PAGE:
(c.) In California, it is not lawful for the Directors of any mining corporation - including oil mining companies - to sell, lease, mortgage or otherwise dispose of the whole or any part of the mining ground owned or held by such corporation, nor to purchase or obtain in any way, except by location, any additional mining ground, unless same be ratified by the holders of at least two-thirds of the stock then outstanding. Such ratification may be made as indicated in Form No. 19, and attached to the instrument acquiring or disposing of the mining ground.
Sec. 88. Acknowledgment.
(a.) Acknowledgment is the only mode provided by law for authenticating the acts of the parties to a transfer, so as to entitle the instrument of conveyance to record, and to make such conveyance notice to subsequent purchasers and encumbrancers, and to entitle it to be read in evidence without further proof.
(b.) An acknowledgment is made by the party executing a deed or other instrument going before a notary public or other officer authorized to take acknowledgments of real property, and presenting the signed instrument to him, and saying to him: "I desire to acknowledge this instrument; this is my signature," or "I acknowledge this to be my signature."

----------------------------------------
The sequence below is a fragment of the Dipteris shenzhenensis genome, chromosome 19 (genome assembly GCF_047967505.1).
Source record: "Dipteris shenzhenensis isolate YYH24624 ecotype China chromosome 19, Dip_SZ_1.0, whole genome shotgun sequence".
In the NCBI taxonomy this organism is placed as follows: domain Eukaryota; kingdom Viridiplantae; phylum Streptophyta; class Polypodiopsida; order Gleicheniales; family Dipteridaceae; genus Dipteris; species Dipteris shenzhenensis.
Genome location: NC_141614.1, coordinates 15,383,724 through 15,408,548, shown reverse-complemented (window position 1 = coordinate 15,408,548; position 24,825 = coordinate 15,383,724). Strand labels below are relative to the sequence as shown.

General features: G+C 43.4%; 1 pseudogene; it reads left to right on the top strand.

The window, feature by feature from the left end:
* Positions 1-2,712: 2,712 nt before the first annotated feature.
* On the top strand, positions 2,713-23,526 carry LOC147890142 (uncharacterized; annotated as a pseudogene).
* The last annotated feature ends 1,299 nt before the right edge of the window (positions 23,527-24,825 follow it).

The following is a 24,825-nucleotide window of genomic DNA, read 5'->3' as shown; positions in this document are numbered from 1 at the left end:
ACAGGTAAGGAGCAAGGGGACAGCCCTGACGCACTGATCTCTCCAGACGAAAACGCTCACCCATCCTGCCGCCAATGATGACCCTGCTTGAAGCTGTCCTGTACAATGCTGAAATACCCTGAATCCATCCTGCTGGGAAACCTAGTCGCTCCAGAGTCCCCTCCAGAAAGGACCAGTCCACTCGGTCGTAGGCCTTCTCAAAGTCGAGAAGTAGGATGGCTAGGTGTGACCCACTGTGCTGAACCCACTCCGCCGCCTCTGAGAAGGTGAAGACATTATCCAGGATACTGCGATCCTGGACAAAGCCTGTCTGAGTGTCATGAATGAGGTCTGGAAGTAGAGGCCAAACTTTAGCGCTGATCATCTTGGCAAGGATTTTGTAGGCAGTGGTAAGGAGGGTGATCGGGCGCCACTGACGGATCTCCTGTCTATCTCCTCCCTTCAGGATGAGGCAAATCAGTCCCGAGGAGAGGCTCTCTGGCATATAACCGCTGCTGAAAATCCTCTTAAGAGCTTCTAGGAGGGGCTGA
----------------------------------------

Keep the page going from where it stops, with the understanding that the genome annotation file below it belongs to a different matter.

(c.) The Civil Code of California (Sec. 1185) provides that "The acknowledgment of an instrument must not be taken, unless the officer taking it knows, or has satisfactory evidence, on the oath or affirmation of a credible witness, that the person making such acknowledgment is the individual who is described in and who executed the instrument; or if executed by a corporation, that the person making such acknowledgment is the person who executed it on behalf of such corporation." "The notary is expressly forbidden to take an acknowledgment," says the Supreme Court of California, in commenting on this Section, "unless he knows that the person making the acknowledgment is the person described in the instrument. If he did not know this, it should have been proved by the oath of a credible witness, whose name must be stated. It is not enough that the person be introduced to the notary by a responsible person. To take an acknowledgment upon such introduction, without the oath, is negligence sufficient to render the notary liable in case the certificate turns out to be untrue."